One magnificient May morning a few years ago, while visiting friends in Maryland, I arose early to take a walk. I couldn’t wait to get outside because Maryland is delightful in the springtime. The brisk wind spurs the Chesapeake to dance on the shore.The emerald grass rushes from side to side. The flowering trees on the rolling hills sway like a southern belle carrying a jug of sweet tea to her man plowing the field. Talk about inviting. It's gorgeous.
As I strolled through my friend’s neighborhood, I observed home after attractive home. Some of the buildings were brick contemporaries. Others were crisp, white farm houses, or Mid-Atlantic salt boxes. I pondered deeply about my love affair with architecture and Better Homes and Gardens.
All my life I’ve been drawn to beautiful homes. As a teenager, I drove through the “uptown” neighborhoods and fawned over the sprawling, southern abodes on gas-lighted streets. How I dreamed of having a large house decorated with all my favorite things. Now I am grown up, and I have had several lovely homes. One of which, I loved too much. Although I needed to sell it because I was in dire financial straits, I had conditions. As I prayed to get relief from the financial burden that was plaguing me, God whispered to my heart, “It’s just an Empty Box.”
“Well maybe so,” I retorted to God, “but I’ve had much nicer homes like the one in Frederick and even the marital residence that I had to ditch after the divorce was comparable if not nicer than these.” I thought to myself, “Those houses had nothing broken, ugly, or out of place—not like that mess I currently live in. Well, sort of…..”
As I walked on, my mind changed channels. God was gently knocking on my heart’s door. He was tenderly calling me to look at where I was and who I was when I lived in those nice ‘boxes’. “Remember,” He whispered, “The houses were like the alabaster box. The box appeared expensive and magnificent, but it wasn’t the outside of the box that made it special. What made the box valuable was the fragrant oil inside.”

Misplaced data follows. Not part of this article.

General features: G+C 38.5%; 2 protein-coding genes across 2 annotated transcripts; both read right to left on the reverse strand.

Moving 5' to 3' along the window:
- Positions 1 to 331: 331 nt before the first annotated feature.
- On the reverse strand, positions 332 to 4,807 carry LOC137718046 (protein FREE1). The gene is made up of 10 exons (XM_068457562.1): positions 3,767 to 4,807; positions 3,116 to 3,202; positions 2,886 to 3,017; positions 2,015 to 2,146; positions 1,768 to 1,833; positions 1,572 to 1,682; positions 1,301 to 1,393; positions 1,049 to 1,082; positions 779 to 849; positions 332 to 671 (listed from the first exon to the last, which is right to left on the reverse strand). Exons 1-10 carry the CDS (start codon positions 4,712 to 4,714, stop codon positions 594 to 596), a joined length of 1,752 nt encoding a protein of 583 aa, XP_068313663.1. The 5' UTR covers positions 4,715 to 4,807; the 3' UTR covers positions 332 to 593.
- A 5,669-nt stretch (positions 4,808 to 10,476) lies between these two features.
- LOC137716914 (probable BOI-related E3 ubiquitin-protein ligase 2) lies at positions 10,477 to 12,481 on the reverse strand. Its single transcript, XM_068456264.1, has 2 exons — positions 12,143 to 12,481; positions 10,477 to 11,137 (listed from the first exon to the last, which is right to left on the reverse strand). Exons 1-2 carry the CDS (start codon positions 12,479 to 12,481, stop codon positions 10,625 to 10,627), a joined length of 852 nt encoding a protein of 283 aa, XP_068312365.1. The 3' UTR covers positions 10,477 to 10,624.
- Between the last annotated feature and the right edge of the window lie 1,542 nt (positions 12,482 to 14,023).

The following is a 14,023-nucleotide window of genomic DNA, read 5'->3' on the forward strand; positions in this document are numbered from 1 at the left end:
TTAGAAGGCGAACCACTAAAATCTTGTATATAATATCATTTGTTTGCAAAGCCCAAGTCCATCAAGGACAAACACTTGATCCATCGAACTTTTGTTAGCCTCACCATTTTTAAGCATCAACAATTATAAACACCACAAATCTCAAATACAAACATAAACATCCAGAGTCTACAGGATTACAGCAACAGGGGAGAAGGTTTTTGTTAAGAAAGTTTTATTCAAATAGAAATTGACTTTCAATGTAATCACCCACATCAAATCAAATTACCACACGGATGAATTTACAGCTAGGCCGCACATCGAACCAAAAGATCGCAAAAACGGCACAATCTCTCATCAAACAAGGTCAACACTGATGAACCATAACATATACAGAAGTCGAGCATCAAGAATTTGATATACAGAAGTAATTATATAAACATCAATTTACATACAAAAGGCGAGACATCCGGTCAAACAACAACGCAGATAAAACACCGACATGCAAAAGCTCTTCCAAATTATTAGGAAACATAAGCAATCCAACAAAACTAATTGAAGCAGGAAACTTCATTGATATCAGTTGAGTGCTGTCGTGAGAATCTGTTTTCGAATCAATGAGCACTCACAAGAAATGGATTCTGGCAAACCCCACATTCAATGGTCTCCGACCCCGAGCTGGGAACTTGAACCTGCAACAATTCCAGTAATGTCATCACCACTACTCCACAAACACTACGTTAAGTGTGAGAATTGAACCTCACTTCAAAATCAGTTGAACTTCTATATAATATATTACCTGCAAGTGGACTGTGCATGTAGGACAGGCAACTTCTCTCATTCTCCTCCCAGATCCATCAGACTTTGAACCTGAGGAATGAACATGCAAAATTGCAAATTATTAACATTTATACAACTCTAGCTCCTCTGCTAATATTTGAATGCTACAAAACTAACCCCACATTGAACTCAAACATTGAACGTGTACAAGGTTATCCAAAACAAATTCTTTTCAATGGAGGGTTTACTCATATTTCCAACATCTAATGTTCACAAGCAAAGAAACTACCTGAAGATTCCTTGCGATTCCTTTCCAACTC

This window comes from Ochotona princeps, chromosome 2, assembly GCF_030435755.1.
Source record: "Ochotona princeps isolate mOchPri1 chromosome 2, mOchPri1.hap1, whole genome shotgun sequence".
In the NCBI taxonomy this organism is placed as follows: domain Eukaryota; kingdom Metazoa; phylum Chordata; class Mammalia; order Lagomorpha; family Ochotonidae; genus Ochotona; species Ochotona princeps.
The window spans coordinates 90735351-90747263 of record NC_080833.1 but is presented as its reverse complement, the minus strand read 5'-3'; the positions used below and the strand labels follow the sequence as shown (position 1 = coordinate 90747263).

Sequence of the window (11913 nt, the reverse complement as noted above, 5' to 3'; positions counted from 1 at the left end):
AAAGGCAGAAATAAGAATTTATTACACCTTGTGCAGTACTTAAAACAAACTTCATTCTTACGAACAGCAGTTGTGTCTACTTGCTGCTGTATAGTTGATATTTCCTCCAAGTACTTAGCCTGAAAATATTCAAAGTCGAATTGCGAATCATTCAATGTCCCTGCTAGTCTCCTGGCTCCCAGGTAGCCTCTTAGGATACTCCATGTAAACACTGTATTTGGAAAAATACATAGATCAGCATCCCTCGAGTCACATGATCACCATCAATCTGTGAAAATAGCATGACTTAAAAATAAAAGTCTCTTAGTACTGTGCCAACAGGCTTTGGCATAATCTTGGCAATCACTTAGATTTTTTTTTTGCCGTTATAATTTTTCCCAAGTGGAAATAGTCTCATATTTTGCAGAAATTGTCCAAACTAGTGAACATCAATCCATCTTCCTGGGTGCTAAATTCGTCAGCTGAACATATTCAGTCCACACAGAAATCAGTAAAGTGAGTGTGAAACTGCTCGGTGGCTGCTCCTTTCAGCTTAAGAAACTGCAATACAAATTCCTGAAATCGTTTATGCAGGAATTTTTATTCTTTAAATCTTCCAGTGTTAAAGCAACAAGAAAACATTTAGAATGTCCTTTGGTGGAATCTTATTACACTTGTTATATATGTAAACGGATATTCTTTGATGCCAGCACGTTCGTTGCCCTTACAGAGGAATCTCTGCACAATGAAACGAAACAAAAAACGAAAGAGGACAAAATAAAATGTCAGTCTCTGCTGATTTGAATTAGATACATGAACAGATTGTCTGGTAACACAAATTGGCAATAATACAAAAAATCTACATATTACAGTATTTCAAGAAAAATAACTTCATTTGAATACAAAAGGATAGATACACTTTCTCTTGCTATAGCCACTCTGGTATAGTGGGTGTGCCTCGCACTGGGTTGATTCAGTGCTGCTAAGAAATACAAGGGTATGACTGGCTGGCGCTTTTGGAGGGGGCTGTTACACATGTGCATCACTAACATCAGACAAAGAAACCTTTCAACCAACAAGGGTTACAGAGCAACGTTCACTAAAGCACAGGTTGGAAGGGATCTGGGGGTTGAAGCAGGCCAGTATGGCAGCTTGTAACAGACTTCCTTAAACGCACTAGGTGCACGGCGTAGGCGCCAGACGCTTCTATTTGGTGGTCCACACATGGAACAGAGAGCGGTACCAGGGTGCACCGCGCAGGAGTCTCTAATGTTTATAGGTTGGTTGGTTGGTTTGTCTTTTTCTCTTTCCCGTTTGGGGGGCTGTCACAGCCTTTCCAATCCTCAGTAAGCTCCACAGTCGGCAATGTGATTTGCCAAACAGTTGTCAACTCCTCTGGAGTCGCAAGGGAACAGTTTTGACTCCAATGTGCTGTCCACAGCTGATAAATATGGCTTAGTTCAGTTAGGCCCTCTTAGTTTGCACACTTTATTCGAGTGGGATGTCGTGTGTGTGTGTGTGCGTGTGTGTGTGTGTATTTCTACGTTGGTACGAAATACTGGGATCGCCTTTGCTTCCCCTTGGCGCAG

At that moment, I started to cry. The homes were just status symbols. They symbolized wealth, position, and most of all security. Despite the appearance of security and safety I thought the houses gave me, I recalled how lonely, disconnected, and miserable I was when I lived in them. When I really reviewed the tape in my mind, I realized that when I lived in those alabaster boxes, I was just as empty as they were. It was agonizing.
Hot tears started falling down my cheeks. Oh, my soul. Although the house I loved had become a ridiculous financial burden, I realized I was putting an empty, alabaster box that would disintegrate into dust before God. I felt humbled. Immediately, I asked God to forgive me for demoting him and putting my trust in temporal things. I begged God to do what He wanted with His house. I placed the ‘box’ in his hands and thanked him for bringing me to the end of myself. I praised him for the financial adversity He had brought us through.
Having two homes was so extremely difficult, but it helped me grow and learn so much. Although the mess that I currently live in seems broken, ugly, and not quite right, it is full and so am I. The big point is not that it is not the wrapping that matters, but the gift inside. Our gift is not the alabaster box, but precious, sacred oil of Jesus.
Points to Ponder
- What “Empty Box” are you putting before God?
- Are you empty, could you use a little sacred oil?
When a woman who had lived a sinful life in that town learned that Jesus was eating at the Pharisee's house, she brought an alabaster jar of perfume...
Matthew 26:7 (NIV)
A woman came to him with an alabaster jar of very expensive perfume, which she poured on his head as he was reclining at the table.
Mark 14:3 (NIV)
While he was in Bethany, reclining at the table in the home of a man known as Simon the Leper, a woman came with an alabaster jar of very expensive perfume, made of pure nard. She broke the jar and poured the perfume on his head.